Abstract Ref Number = APCP41
Invited Speakers
When to Think Inborn Errors of Metabolism in Neonate
Inborn errors of metabolism (IEMs) are rare diseases. Incidences and prevalences of IEMs vary within different geographical regions and ethnic groups in every country. IEMs in worldwide occur more than 1 per 1000 live births. Clinicians have a tendency to think the possibility of IEMs only after other more common conditions, such sepsis, have excluded. Delayed investigation often occur because of unfamiliar tests requirement to make the diagnosis of IEMs. Currently IEMs detection presents in two ways, through universal newborn screening and clinical presentation with symptoms and signs. Many IEMs in newborns have a history of acute deterioration after a period of apparent normalcy. IEMs in newborn period may present suddenly, gradually, or insidiously. Severe illness in newborn, regardless of the underlying cause, tends to manifest itself in a rather stereotypic way with relatively nonspecific findings, such as poor feeding, drowsiness, lethargy, hypotonia, and failure to thrive. IEMs should be considered in any sick neonate with a history of acute deterioration after a period of apparent normalcy, a family history of a similar illness in a sibling or other blood relative, or a history of parental consanguinity. This includes sick neonates with unexplained sepsis-like features. Those commonly describe one of five ‘syndromes’: encephalopathy without metabolic acidosis, encephalopathy with metabolic acidosis, hepatic syndrome, cardiac syndrome or non-immune fetal hydrops. This paper is aimed to enable general pediatricians to clinically recognize IEMs and plan relevant investigations at the appropriate time in a cost-effective manner, especially in Indonesia where resources are limited. IEMs constitute a group of inherited disorders that cause significant neonatal morbidity and mortality. This diverse group of diseases present with different clinical manifestations that make the diagnosis a real challenge.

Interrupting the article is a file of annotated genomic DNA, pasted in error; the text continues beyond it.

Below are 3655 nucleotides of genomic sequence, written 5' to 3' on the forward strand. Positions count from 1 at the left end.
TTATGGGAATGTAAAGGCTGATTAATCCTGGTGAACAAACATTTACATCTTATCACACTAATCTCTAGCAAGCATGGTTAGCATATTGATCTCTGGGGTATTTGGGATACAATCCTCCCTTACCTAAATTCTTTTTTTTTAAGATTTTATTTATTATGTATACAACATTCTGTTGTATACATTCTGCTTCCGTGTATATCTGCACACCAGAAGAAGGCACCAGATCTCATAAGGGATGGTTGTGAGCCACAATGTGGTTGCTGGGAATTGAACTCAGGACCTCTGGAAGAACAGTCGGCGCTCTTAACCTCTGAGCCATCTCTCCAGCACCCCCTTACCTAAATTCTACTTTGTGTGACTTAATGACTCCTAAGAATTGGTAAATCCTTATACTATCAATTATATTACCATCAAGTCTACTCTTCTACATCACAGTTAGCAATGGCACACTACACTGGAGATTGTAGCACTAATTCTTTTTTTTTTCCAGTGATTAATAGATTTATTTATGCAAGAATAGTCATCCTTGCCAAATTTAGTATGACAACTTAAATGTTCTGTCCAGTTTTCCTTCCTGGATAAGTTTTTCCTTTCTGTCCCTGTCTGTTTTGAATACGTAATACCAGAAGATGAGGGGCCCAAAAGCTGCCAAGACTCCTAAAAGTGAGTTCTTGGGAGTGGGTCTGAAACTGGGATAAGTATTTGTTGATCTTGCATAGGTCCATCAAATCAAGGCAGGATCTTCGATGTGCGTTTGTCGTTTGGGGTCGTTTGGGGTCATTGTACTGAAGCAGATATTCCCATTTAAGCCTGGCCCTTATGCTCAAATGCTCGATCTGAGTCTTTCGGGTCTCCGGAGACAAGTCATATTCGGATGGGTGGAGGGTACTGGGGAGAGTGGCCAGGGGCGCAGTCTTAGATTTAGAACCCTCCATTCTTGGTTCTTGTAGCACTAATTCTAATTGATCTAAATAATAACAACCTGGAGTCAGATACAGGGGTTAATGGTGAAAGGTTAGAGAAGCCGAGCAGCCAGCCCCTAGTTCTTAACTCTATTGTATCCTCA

Keywords: inborn error, metabolism, neonate, diagnosis
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